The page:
There is loss surrounding Samuel and the relationship we’d hoped he’d have with Emilie, had she survived. I feel this loss most when our daughter is struggling; when she lashes out and hits him or is unable to engage with him as she is overwhelmed and over-stimulated. I see this loss so starkly in Sam as he takes himself off for some alone time or sobs when she has broken one of his possessions. I long to be a ‘normal’ family – whatever that is. And then I feel the joy of seeing them play together, of seeing how much he adores her and how much she idolises him. And there is the gain. They will never have a ‘normal’ relationship and the gap between them will widen as they both grow older and he develops ‘typically’ yet their relationship is incredibly special because of that. When she is struggling and can’t make herself understood Sam knows what she wants and what she is trying to say. We hope that he will be more accepting of people around him as he has learnt to be accepting of and to love his sister unconditionally.
Loss is huge. It can be as simple as the disappointment felt at losing an ebay auction; the sadness of missing an opportunity – or not getting what you expected. It can be more complex; losing out on a house purchase – something we have recently experienced – or losing a pet. Losses can be more impactful; losing your job, losing a friend, diagnosis with a serious illness or life - long condition, losing a parent, losing a spouse, losing a child.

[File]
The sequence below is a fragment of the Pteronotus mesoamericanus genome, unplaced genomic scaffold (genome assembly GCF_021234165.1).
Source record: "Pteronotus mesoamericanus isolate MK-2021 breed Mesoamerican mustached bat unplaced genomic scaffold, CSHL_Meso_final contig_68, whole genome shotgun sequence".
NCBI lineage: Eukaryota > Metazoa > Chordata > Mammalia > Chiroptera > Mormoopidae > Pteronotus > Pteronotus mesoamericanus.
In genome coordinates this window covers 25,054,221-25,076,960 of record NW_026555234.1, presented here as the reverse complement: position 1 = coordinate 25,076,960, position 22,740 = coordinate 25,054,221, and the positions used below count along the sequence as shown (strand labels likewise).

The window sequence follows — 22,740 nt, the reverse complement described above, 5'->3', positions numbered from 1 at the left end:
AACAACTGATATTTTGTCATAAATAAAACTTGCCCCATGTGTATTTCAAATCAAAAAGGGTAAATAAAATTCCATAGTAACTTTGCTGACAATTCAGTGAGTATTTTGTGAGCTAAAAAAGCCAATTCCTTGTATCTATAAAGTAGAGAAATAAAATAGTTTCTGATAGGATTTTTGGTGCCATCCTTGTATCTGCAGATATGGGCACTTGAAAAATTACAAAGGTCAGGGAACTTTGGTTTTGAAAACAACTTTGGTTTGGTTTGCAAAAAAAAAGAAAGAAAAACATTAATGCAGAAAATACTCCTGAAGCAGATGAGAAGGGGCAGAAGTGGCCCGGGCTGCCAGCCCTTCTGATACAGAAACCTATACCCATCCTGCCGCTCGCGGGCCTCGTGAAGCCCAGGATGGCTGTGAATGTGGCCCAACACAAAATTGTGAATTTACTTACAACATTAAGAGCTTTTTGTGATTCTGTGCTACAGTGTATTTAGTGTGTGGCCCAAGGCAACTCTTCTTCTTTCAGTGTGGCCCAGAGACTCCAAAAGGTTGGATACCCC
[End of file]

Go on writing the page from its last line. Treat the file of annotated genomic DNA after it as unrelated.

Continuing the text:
All of these things will evoke feelings of grief and grief, as I have learnt, is frightening and all encompassing. I am not an expert on grief but throughout this blog I have spoken about our own journey through grief and about what has helped – or hindered us. However, the prevailing truth in our own journey is that grief doesn’t go away. It does not shrink; time does not heal it and you do not wake up one day to find it is gone. There are times for me when my grief will be triggered; a smell, a sound, something that has been said, a memory, a photograph – and for a time I will be taken back to the weeks and months after Emilie’s death when nothing felt like it would ever be right again. But my ability to deal with those triggers has improved and life carries on.
Loss is an inevitable part of life. It affects us in one way or another every day; the loss of time being a huge example. The task is not how we get over these losses, boxing them up neatly and moving on, but instead what we do with them. How can we allow loss to bring a gain? I had a picture in my mind this weekend of bulbs in their dormant stage as they die back in the autumn ready to emerge in the spring. I always feel a sense of sadness when the flowering bulbs in my garden die back and lose their beauty. But the anticipation is always there. I am certain that they will return the following spring – bringing life and beauty back into my garden. The transformation for me this weekend was the reminder that ‘every move forward means leaving something else behind’. We’ve had a difficult few weeks as a family but I
hope believe that it is just a season. As we leave this season behind I wait in
hopeful anticipation for what is coming next.
To close I’ve borrowed an idea from Lois Tonkin (http://www.loistonkin.com/growing-around-grief.html ). For me, this was both transformative and affirmative. I will it do its own talking.